The European Court of Justice has confirmed that the nationals of other Member States of the EU may be refused certain social benefits during the first three months of their residence in a different Member State

JUDGMENT OF THE EUROPEAN COURT (First Chamber) 25 February 2016 (ECLI:EU:C:2016:114)

The ECJ decided on 25th February 2016 that the Member States are allowed to exclude nationals of other Member States from certain social benefits. The ruling made it clear that the German authorities had the prerogative to refuse European jobseekers and their children subsistence benefits during the first three months of their stay in Germany.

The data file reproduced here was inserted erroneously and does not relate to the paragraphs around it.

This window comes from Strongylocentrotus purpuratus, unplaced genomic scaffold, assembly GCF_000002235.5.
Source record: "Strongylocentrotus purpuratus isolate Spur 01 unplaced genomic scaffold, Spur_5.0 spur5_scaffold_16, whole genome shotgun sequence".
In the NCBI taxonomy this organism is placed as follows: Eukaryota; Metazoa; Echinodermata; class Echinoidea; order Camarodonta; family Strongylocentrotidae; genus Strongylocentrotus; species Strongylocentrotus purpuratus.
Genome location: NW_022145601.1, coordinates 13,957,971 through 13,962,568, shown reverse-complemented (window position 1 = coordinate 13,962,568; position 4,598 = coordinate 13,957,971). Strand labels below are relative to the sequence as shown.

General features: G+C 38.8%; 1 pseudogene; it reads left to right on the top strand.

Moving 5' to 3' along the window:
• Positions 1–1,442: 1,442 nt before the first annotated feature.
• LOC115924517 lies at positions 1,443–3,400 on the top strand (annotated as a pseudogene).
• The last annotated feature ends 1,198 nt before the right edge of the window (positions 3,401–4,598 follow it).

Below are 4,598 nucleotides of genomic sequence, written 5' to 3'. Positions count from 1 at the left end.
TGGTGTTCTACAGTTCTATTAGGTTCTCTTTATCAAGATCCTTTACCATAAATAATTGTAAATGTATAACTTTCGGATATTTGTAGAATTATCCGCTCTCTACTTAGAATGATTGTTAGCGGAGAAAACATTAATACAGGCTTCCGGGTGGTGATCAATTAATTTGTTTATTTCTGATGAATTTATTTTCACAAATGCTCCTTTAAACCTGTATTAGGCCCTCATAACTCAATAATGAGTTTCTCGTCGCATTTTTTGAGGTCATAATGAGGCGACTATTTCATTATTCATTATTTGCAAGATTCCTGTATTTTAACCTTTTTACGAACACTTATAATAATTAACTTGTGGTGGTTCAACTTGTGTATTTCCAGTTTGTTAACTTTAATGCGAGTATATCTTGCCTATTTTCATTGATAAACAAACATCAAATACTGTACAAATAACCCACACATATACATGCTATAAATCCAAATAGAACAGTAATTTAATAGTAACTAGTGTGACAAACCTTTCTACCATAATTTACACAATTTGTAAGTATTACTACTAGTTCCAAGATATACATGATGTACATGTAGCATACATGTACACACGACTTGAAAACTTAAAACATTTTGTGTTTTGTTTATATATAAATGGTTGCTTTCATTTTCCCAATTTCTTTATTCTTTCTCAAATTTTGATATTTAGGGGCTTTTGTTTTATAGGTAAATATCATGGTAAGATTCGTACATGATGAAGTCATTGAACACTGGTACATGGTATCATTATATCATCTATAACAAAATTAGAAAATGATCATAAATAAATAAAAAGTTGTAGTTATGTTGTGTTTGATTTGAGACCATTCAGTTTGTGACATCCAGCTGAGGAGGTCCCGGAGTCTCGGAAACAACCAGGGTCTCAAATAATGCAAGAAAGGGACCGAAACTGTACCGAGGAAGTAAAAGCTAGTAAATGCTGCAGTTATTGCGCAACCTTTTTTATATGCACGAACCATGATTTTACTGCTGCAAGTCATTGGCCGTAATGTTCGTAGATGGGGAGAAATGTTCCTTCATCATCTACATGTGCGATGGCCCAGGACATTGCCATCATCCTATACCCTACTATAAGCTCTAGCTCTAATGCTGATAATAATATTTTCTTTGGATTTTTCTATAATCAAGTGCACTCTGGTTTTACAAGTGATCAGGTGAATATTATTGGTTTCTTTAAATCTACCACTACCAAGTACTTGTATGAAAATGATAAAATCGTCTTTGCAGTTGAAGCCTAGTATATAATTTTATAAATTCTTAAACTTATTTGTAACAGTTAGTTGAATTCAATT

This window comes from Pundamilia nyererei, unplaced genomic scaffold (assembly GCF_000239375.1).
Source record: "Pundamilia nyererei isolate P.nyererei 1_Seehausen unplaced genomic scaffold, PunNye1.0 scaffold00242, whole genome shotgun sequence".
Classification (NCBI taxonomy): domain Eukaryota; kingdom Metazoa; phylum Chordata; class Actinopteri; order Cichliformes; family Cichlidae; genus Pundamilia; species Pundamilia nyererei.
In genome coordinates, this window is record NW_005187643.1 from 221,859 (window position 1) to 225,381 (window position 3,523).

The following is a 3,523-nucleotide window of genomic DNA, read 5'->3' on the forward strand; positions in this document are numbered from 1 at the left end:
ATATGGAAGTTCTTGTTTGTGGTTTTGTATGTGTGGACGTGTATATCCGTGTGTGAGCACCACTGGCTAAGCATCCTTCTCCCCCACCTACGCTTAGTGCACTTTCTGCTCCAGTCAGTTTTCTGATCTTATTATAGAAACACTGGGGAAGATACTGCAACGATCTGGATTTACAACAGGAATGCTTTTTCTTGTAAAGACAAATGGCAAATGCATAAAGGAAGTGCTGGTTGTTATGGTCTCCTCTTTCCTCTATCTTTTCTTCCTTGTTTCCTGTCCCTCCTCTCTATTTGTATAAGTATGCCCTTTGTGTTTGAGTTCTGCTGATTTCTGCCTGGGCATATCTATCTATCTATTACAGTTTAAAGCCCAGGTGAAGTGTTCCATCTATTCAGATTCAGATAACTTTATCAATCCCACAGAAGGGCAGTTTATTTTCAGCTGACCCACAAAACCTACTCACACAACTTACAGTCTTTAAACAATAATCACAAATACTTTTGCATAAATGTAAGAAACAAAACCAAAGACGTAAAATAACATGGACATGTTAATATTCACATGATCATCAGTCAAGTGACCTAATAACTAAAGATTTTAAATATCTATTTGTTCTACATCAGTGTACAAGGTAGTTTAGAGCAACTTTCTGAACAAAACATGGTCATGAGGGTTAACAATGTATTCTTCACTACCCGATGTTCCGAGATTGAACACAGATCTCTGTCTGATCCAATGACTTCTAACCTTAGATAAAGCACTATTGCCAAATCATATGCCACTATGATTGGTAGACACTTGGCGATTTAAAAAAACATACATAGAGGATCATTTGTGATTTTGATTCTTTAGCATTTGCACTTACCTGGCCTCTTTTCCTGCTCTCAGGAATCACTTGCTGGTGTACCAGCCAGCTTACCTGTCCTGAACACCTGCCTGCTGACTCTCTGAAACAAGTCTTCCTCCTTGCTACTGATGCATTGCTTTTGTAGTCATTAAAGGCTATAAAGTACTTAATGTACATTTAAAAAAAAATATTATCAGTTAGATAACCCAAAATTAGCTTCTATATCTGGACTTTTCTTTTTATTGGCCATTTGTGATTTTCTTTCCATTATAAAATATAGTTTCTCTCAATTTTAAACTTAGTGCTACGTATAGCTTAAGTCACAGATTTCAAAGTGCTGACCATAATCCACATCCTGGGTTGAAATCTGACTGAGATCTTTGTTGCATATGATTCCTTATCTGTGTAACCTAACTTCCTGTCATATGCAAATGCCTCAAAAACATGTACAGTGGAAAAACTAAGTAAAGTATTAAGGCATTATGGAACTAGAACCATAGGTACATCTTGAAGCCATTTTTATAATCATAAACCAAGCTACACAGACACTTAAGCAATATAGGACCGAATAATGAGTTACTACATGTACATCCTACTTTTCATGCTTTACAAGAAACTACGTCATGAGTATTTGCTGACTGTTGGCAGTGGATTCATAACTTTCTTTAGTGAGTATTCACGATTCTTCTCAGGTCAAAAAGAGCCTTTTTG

The question was referred to the ECJ by the Higher Social Court in North Rhine-Westphalie (L7 AS 2136/13), Germany, which had to resolve a dispute between a Spanish family and a German employment center. The employment center had refused to grant the Spanish family German subsistence benefits for the first three months of their stay.

The Court pointed out that according to the Citizenship Directive (2004/38/EC), EU citizens could reside in any Member State without any requirements other than owning a valid identity card or passport. Since the Member States would not be able to require Union citizens to have a medical insurance and sufficient financial means during this period, they should be able to refuse those citizens subsistence benefits as well.

The full text is available on Curia

For more case-law see EuroCases

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